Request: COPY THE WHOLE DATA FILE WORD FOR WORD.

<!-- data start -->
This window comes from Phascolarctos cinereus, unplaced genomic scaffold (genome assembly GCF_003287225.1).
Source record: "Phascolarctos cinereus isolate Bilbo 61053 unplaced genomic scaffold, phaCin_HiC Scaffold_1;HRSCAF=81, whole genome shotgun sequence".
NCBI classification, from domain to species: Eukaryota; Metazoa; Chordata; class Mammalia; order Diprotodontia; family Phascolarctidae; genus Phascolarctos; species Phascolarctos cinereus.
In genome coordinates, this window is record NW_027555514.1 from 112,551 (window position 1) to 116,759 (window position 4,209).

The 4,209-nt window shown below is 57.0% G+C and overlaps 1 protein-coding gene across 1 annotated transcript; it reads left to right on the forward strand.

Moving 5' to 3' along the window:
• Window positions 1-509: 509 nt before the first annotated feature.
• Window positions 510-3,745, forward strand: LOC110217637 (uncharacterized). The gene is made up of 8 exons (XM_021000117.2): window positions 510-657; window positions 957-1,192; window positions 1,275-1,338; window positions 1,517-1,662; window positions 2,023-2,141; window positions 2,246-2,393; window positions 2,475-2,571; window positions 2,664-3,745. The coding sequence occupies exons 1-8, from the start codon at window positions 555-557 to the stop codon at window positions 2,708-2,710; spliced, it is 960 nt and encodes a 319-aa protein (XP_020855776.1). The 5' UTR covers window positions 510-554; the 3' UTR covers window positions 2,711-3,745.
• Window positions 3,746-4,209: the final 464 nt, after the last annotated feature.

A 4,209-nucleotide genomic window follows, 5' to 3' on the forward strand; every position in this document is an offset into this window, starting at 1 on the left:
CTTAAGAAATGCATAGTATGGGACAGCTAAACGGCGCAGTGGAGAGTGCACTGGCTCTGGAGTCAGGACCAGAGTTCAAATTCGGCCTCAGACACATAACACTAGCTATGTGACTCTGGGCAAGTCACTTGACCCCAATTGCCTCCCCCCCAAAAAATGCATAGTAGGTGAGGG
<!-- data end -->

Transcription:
This window comes from Phascolarctos cinereus, unplaced genomic scaffold (genome assembly GCF_003287225.1).
Source record: "Phascolarctos cinereus isolate Bilbo 61053 unplaced genomic scaffold, phaCin_HiC Scaffold_1;HRSCAF=81, whole genome shotgun sequence".
NCBI classification, from domain to species: Eukaryota; Metazoa; Chordata; class Mammalia; order Diprotodontia; family Phascolarctidae; genus Phascolarctos; species Phascolarctos cinereus.
In genome coordinates, this window is record NW_027555514.1 from 112,551 (window position 1) to 116,759 (window position 4,209).

The 4,209-nt window shown below is 57.0% G+C and overlaps 1 protein-coding gene across 1 annotated transcript; it reads left to right on the forward strand.

Moving 5' to 3' along the window:
• Window positions 1-509: 509 nt before the first annotated feature.
• Window positions 510-3,745, forward strand: LOC110217637 (uncharacterized). The gene is made up of 8 exons (XM_021000117.2): window positions 510-657; window positions 957-1,192; window positions 1,275-1,338; window positions 1,517-1,662; window positions 2,023-2,141; window positions 2,246-2,393; window positions 2,475-2,571; window positions 2,664-3,745. The coding sequence occupies exons 1-8, from the start codon at window positions 555-557 to the stop codon at window positions 2,708-2,710; spliced, it is 960 nt and encodes a 319-aa protein (XP_020855776.1). The 5' UTR covers window positions 510-554; the 3' UTR covers window positions 2,711-3,745.
• Window positions 3,746-4,209: the final 464 nt, after the last annotated feature.

A 4,209-nucleotide genomic window follows, 5' to 3' on the forward strand; every position in this document is an offset into this window, starting at 1 on the left:
CTTAAGAAATGCATAGTATGGGACAGCTAAACGGCGCAGTGGAGAGTGCACTGGCTCTGGAGTCAGGACCAGAGTTCAAATTCGGCCTCAGACACATAACACTAGCTATGTGACTCTGGGCAAGTCACTTGACCCCAATTGCCTCCCCCCCAAAAAATGCATAGTAGGTGAGGG